*This review is part of the “Now Streaming” series of reviews. “Inside Llewyn Davis” can be viewed on Showtime*
It’s a Hard Knock Life.
Inside Llewyn Davis is a passion-filled film about the 99%. By 99%, I mean the 99% of artists who will never have any fame, recognition, or even money.
It’s a film about grit, determination, creativity, and survival. There’s also a hell of a lot of great music in it, too.
(It’s also quite slow).
The movie rests on Oscar Isaac’s smooth, Brooklyn-wisecracking shoulders.
The film revolves around Llewyn Davis, played by Oscar Isaac, a folk singer in New York city in the 60’s, trying to be successful. His journey takes him across the city and the country; he sleeps on his friends’ couches, on the subway, or anywhere else he can.
He is a decently talented artist whose determination is his strength and his downfall. He has the will to push through adversity, but is too committed to what he wants to accept any good-paying work that deviates from what he wants.
Isaac gives a wonderfully genuine performance, and he is the highlight of the film.
It’s a meandering character study, supported by a strong story.
Inside Llewyn Davis is really a day-in-the-life kind of film. We basically follow Llewyn around for a week and see how he lives; we share in his small successes and failures. It has more of a defined plot than other similar films (check out the review on “Frances Ha”, for example), and it’s story is simple yet compelling.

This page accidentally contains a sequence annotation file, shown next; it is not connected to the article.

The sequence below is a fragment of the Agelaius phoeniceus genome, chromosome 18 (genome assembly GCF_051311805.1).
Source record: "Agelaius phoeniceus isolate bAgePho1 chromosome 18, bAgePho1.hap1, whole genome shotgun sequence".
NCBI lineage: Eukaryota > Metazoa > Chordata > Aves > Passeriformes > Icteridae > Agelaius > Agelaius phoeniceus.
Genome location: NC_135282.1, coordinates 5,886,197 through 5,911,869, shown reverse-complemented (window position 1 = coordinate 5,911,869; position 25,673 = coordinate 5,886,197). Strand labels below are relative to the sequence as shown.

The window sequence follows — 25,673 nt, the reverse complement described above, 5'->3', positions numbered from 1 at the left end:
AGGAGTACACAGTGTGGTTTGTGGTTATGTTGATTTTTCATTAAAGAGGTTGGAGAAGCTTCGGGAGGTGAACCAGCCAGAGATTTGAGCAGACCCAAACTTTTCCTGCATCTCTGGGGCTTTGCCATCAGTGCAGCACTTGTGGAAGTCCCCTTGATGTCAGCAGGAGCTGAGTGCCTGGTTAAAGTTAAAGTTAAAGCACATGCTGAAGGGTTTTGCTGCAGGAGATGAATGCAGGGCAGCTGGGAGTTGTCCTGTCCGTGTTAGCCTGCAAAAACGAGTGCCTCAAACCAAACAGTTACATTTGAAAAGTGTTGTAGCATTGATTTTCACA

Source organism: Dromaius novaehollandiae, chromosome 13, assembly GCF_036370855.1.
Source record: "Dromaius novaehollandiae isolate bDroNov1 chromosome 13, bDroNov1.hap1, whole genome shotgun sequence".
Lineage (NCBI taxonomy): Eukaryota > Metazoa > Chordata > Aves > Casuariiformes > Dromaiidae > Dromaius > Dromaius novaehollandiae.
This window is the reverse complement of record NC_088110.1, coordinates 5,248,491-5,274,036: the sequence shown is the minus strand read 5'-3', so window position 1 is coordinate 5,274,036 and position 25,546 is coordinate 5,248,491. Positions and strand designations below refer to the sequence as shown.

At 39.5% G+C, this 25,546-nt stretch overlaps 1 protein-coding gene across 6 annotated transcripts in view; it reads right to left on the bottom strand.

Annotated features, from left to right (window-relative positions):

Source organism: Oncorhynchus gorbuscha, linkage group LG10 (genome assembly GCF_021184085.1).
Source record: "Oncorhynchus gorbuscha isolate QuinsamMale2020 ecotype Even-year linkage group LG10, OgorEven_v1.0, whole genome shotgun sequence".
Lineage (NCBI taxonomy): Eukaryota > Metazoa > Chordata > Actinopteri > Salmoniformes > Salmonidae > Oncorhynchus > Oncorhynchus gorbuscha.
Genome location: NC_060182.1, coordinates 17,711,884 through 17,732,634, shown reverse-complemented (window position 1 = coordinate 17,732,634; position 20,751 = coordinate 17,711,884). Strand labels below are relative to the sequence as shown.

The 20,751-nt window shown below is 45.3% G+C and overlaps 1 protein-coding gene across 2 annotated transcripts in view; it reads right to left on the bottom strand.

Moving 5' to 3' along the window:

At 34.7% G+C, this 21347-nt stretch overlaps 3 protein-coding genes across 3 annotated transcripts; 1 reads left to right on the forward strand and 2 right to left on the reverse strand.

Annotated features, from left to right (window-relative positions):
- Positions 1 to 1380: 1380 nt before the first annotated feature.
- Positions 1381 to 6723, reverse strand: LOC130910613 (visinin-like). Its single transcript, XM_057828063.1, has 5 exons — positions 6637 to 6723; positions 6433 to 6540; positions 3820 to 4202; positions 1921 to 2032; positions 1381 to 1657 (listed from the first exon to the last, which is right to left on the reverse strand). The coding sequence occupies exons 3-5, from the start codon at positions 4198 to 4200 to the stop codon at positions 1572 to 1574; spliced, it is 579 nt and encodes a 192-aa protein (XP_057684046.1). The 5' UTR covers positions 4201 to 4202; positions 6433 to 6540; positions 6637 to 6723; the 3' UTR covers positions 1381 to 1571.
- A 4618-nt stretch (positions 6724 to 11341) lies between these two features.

It’s one of the most real films I’ve seen in a long time. Most people assume the life of an artist to be a glamorous one, but “Inside Llewyn Davis” illustrates the painfully honest truth – you will wander around your city of choice, performing, hardly earning a dime. Competition is stiff, and no one cares about you. Yet, you still do it. You do it because you can’t not do it.
The Coen Brothers hold no punches when it comes to what happens to Llewyn. He doesn’t get his record deal. He is told he is just average. His girlfriend hates him. He is homeless. His dad can’t remember him. He is broke.
The fact that he still pushes through and does what he lives is deeply inspiring.
The Coen Brothers chose to go with a dreary gray-and-green color pallet in the film, which makes it all the more melancholy.
The soundtrack is arguably the best part of the movie.
The film revolves around a pretty tightly night New York City 60’s folk scene, and the soundtrack is made up of excellent folk songs, performed by Oscar Isaac himself, with Justin Timberlake in a few as well.
The music is catchy, melancholy, and beautiful.
You probably won’t have fun watching it. If you’re looking to be entertained, skip it. It’s a slooooow movie, but it’s acting, script, and music more than make up for the snail’s pace. You will be rooting for Llewyn all the way.